Palestinians not to recognize Israel as Jewish state - Palestinian negotiator
A Palestinian negotiator said on Saturday that the Palestinian authorities were not going to recognize Israel as a Jewish state, a move which would cripple the peace process between the two nations, RIA Novosti reported.
Israeli-Palestinian negotiations resumed in early September after being stalled for almost two years. The Israelis demand that Israel be recognized by the Palestinian National Authority as a Jewish state, otherwise they said establishing peace would be impossible.
Nabil Shaath, a member of Central Committee of the Fatah movement controling the West Bank, said during a public lecture in Ramallah that direct peace talks would be halted if Israel continued settlement construction in the occupied territory.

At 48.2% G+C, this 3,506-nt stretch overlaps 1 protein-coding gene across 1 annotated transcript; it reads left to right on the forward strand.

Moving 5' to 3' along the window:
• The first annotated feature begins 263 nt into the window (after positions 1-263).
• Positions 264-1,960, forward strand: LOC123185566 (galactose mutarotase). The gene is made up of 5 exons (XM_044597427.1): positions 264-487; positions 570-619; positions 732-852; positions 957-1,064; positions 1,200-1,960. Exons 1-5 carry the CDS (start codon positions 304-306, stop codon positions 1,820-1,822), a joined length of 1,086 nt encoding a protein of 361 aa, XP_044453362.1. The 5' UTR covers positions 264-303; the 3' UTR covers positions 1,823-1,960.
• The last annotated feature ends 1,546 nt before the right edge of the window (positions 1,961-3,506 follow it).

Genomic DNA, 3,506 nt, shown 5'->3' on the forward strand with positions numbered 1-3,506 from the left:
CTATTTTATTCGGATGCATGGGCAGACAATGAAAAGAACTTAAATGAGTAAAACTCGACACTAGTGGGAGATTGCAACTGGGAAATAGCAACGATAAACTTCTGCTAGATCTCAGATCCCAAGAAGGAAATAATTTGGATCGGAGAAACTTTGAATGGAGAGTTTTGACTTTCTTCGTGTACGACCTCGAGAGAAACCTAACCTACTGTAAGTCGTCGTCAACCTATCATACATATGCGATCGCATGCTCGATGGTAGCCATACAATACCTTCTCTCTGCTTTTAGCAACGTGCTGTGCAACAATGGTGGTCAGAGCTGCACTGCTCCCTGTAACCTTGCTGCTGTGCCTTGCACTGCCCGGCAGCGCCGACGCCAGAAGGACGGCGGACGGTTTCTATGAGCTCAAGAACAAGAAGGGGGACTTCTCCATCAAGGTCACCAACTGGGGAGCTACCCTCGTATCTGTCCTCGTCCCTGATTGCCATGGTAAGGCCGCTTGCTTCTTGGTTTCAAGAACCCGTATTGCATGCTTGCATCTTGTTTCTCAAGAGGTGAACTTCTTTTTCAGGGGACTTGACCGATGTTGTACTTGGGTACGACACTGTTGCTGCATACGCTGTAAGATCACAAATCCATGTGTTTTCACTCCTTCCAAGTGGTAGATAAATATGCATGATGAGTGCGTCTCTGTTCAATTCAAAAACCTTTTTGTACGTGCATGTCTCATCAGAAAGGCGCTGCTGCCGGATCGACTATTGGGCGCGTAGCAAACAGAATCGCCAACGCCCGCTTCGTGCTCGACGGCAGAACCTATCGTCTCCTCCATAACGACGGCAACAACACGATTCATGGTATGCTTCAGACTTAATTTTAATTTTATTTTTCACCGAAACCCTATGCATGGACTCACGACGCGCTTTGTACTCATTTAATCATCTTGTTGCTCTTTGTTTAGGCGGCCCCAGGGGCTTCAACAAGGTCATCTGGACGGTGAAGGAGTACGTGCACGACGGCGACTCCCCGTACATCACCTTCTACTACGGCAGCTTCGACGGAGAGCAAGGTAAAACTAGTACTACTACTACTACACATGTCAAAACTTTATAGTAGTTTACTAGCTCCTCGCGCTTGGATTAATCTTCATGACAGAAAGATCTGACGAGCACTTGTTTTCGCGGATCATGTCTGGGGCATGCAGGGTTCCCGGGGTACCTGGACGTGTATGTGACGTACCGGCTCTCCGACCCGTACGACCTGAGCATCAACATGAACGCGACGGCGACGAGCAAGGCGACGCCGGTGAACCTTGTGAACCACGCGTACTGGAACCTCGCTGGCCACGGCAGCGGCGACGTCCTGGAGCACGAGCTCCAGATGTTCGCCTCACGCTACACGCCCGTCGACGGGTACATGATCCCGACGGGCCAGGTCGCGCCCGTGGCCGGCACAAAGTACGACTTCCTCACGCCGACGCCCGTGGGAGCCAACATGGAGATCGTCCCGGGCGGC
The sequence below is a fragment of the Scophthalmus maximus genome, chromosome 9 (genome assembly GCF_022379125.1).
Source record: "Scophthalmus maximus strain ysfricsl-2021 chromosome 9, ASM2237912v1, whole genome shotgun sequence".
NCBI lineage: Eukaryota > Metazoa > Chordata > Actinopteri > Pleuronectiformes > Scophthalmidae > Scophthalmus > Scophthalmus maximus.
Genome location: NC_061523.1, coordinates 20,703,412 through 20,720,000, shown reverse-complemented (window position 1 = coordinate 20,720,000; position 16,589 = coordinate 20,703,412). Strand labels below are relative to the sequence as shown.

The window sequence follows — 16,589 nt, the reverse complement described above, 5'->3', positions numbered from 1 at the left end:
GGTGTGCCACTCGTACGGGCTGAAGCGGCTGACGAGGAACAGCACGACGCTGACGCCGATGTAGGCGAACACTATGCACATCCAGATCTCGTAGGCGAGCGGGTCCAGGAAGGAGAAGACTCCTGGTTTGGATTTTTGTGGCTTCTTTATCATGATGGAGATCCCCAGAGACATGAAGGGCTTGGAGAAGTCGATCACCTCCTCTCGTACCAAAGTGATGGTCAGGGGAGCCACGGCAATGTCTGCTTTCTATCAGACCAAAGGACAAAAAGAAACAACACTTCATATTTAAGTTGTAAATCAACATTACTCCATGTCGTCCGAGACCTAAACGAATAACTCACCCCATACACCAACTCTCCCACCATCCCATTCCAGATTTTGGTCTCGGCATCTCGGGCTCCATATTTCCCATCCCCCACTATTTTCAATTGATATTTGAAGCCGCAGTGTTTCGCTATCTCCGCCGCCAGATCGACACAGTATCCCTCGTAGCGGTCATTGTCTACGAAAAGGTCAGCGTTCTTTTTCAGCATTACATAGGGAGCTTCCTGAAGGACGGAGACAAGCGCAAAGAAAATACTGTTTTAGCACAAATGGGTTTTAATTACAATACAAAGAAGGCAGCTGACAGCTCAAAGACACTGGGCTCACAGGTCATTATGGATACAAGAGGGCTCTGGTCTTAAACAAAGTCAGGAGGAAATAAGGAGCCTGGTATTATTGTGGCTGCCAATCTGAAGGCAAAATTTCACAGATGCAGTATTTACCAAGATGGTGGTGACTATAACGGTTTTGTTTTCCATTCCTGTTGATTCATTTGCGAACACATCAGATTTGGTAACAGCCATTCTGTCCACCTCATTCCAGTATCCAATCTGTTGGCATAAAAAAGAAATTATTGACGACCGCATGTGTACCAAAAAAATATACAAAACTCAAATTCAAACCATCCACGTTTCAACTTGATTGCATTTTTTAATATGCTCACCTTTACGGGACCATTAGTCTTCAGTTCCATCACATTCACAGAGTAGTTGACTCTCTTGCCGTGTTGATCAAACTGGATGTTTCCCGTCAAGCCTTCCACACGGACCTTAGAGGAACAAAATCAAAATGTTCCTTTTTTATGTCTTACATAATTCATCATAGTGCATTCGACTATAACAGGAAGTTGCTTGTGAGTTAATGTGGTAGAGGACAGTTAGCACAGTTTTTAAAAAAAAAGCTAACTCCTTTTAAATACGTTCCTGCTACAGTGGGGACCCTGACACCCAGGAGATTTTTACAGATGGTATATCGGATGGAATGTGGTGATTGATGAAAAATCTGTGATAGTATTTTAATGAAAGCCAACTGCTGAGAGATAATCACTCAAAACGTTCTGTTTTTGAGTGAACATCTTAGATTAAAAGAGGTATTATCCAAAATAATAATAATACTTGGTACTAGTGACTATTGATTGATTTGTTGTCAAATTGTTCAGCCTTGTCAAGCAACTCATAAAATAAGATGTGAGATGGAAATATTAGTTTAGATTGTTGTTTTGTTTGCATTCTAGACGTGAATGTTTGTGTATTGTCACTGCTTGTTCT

"The decision is in the Israeli government's hands," he said.
The issue of Jewish settlements is among the main sticking points that have prevented peace between Israel and the PNA.
According to Israeli media reports, Prime Minister Benjamin Netanyahu had indicated during a meeting with Palestinian President Mahmoud Abbas in Jerusalem on Wednesday that he was not going to extend a moratorium on settlement construction in the West Bank, which expires on September 26.
Some analysts, however, believe that even if the suspension is not extended, the Israeli government could be reluctant to give permissions for the construction of new Jewish settlements in the West Bank.
Shaath said peace process would depend on the Israeli authorities' practical steps.
Since direct talks resumed in early September, Abbas and Netanyahu have met three times.
After their most recent meeting in Jerusalem, U.S. Middle East envoy George Mitchell said the Israeli and Palestinian leaders were "tackling up front" the core issues of the Middle East settlement, adding that it was a "strong indicator of their belief that peace is possible."